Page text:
In other words, the male in particular is a spectacular duck, and the duck that showed up at Central Park was a male in full breeding plumage, looking his best. Since Mandarin ducks are so attractive and increasingly threatened in the wild, many zoos and private owners keep them, and the Central Park duck did have a band on his leg that indicates he might have been an escaped bird. But no one ever claimed him and in March of 2019 he flew off for good.

Vagrant birds show up in weird places all the time, especially in spring and fall when most migratory birds are on the move. Sometimes a vagrant bird returns to the mistaken area in following years, brings its mate and offspring, and essentially founds a new migratory route. This is what scientists think has happened with several species of songbird that breed in Siberia and migrate to southeast Asia for the winter.

Richard’s pipit is a medium-sized songbird with long legs, a long tail, and a relatively long bill. It’s mainly brown and black, with lighter underparts. It looks like a stretched-out sparrow. It migrates to southern Siberia, Mongolia, and a few other parts of central Asia to nest during the summer, and flies back to India and other parts of southeast Asia to spend the winter. But a small population flies west instead of south and spends the winter in Spain, Italy, and surrounding areas instead of in India.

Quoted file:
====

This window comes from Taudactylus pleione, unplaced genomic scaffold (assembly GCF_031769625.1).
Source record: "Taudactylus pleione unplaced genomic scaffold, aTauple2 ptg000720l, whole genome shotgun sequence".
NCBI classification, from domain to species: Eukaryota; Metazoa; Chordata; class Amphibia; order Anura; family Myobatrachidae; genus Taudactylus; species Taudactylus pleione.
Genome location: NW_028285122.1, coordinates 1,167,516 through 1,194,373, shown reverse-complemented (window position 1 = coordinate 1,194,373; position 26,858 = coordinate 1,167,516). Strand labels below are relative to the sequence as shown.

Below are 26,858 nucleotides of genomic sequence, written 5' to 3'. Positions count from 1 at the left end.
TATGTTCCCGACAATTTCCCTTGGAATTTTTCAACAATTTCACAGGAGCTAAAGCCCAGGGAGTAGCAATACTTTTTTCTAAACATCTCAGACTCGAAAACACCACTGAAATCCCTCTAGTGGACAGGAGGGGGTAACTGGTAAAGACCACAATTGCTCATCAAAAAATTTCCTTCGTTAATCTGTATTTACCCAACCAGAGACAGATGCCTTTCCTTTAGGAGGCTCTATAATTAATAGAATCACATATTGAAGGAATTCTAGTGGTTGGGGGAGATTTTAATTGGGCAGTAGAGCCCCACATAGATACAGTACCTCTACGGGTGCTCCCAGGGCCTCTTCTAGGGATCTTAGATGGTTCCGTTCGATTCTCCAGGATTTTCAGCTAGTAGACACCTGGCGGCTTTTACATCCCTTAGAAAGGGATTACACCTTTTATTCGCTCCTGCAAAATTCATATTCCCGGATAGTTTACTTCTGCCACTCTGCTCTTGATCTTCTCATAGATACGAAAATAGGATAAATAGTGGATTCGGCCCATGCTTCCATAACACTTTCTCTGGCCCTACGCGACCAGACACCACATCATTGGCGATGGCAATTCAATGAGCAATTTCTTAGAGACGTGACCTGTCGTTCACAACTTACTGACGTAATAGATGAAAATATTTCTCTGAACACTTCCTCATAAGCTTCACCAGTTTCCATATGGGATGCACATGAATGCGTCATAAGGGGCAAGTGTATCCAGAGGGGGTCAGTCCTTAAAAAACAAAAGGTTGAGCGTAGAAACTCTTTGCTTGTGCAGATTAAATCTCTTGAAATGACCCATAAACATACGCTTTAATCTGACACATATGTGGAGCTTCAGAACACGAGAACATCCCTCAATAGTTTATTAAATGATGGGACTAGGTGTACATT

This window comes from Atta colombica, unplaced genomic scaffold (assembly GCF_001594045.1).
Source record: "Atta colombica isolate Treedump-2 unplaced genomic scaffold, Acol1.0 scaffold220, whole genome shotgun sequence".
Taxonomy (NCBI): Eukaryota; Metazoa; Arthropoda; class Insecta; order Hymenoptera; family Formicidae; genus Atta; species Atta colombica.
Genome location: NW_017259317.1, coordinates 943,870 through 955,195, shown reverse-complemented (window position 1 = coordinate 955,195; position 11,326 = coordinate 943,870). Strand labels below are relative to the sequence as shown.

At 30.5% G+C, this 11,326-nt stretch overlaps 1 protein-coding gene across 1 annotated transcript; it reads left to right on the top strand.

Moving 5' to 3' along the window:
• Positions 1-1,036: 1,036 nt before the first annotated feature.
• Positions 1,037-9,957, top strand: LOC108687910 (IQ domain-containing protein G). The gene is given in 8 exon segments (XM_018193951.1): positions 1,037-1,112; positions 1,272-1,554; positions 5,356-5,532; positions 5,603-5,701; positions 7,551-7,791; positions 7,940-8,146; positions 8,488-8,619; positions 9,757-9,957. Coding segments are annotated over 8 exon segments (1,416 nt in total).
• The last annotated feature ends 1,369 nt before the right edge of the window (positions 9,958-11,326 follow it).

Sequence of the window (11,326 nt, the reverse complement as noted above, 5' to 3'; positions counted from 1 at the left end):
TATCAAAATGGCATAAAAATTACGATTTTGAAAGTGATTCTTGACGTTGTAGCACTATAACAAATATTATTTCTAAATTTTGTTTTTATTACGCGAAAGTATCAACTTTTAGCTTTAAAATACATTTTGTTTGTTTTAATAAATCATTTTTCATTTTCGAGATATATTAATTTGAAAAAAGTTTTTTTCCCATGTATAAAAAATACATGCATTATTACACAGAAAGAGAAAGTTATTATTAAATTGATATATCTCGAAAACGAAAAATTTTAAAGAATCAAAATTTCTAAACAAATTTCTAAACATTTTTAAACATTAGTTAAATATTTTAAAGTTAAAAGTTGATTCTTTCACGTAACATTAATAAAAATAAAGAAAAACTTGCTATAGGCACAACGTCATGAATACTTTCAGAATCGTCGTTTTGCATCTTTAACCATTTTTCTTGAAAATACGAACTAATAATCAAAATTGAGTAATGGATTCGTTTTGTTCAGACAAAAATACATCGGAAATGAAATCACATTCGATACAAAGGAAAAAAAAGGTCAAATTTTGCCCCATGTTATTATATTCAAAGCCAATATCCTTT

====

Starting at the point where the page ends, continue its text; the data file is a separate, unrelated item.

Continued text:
For a long time scientists thought the birds seen in Europe were just lost. They’re still quite rare in Europe compared to their high population in Asia. Then a team of scientists caught 81 of the birds, installed leg-bands on all of them and GPS loggers on seven of them, and released them again. The birds migrated north to breed, then returned to Europe instead of Asia to spend the winter, where some were caught again and their leg-bands recorded. So just remember that when a bird shows up where it’s not expected, it might not be as lost as people think.